(Full disclosure: I have no interest in Panasonic financial or other, apart from being impressed with their products).

Specifications for Panasonic's thick film chip resistors from 01005 to 2512
are summarised in this data sheet

I've included a copy of the relevant spec table from the above data sheet at the end of this post, but the max allowed oltages with pkg size are worth noting.

Absolute maximum voltage ratings are

500V 1812, 2010, 2512,
400V 1210, 1206
200V 0805
150V 0603
100V 0402
50V 0201
30C 01005

01005 are probably also a breathing hazard :-)

I'd say that a minimum of 2 x 500V rated parts should be used at 600V nominal max, and 3 x 500V rated parts would be sensible.

Use of very high resistance values is unwise unless very special needs exist - in which case very special precautions need to be taken.
Anything above 10 mehohm would be liable to be competing with leakage, happenstance and Murphy in real world conditions. Even at 10 megohm you would certainly want conformal coatings and precautions against surface contamination.
1 megohms max per resistor is probably tolerable in most cases.
For example, if 600V is to be measured and 3 x 500V max resistors in series are used, then Vmax per resistor = 200V.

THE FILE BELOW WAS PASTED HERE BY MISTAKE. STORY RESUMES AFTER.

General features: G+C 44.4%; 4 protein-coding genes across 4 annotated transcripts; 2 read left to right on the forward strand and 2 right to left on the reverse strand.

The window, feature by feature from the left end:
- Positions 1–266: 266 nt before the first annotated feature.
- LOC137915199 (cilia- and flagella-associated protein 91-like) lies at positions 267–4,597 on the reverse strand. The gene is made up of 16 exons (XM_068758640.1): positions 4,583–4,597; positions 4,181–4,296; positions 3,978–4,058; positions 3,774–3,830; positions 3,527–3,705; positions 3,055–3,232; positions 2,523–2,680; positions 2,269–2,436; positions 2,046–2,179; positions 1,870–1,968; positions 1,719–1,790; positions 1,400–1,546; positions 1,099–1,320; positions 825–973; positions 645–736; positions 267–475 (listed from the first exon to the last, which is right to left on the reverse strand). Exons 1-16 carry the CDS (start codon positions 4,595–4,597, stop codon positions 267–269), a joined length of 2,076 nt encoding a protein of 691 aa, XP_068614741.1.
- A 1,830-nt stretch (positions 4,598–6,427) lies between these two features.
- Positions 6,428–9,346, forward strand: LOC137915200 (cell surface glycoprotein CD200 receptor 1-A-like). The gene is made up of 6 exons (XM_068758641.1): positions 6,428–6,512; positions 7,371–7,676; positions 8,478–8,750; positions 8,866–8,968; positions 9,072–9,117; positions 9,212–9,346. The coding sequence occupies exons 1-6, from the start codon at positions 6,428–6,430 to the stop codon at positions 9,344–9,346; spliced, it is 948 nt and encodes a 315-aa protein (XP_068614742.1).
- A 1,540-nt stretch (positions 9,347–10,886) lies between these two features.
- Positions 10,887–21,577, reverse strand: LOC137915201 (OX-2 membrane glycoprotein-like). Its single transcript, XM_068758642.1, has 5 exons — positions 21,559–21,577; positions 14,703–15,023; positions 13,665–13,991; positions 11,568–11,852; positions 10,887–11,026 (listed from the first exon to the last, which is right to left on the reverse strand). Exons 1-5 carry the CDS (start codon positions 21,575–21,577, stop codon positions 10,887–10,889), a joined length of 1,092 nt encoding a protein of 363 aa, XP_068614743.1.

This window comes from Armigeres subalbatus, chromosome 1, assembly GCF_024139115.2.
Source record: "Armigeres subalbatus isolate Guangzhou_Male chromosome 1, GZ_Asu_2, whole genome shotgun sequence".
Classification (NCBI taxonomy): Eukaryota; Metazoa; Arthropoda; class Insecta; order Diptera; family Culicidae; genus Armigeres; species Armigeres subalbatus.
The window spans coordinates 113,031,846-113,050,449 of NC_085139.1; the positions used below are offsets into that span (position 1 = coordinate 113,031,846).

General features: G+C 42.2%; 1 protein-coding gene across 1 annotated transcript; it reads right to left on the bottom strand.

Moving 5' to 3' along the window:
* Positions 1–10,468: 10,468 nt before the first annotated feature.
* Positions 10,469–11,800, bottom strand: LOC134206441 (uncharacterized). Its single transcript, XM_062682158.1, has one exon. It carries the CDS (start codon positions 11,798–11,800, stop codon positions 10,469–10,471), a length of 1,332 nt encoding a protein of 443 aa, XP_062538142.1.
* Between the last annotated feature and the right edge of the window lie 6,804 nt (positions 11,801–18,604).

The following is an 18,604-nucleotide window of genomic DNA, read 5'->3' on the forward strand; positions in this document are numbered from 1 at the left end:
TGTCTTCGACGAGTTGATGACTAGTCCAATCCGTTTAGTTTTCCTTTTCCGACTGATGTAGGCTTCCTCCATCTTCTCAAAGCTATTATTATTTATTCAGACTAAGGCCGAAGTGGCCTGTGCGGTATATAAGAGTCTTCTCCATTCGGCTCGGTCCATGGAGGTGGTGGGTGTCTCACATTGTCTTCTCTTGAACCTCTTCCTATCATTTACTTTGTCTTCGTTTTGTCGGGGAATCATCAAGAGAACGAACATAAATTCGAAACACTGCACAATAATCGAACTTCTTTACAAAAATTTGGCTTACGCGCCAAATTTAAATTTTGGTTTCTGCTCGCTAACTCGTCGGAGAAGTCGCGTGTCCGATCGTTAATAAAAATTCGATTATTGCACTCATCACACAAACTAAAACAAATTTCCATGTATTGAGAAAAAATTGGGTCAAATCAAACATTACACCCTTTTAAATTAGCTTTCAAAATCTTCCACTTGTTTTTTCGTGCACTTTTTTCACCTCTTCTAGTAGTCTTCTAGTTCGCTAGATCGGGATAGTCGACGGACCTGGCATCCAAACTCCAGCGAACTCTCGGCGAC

Power = V^2/R = 200^2/1,000,000 = 40 mW
Current = 200V/ 1 MOhm = 200 uA.

At 600V and 200 uA power lost from the source is 120 mW.
Liable to be very tolerable in almost all cases and able to be allowed for in calculations.

enter image description here


Unless you're dealing with high frequency signals (e.g. a tesla coil), a simple resistor divider down to the range of an ADC (0-10 V or 0-5 V) is the best way. Depending on the accuracy you want, use a bias current 10 to 100x what the ADC's leakage is.

e.g. the leakage on my micro's pins can be up to 1 µA (maximum at 85 °C), so I'll use a bias current of 10x that; 10 µA (600 V × 10 µA = 6 mW, so no problems with power dissipation). Therefore, total resistance needs to be 600 V / 10 µA = 60 MΩ. The divider ratio is 5/600 = 1/120 (Note, I'm assuming 600 V is the absolute maximum you'd want to measure; if "600 V range" means something like "occasionally up to 800 V", then adjust as appropriate), so the lower resistor in my ladder should be 60 MΩ/120 = 500 kΩ, and the top the remainder; 59.5 MΩ.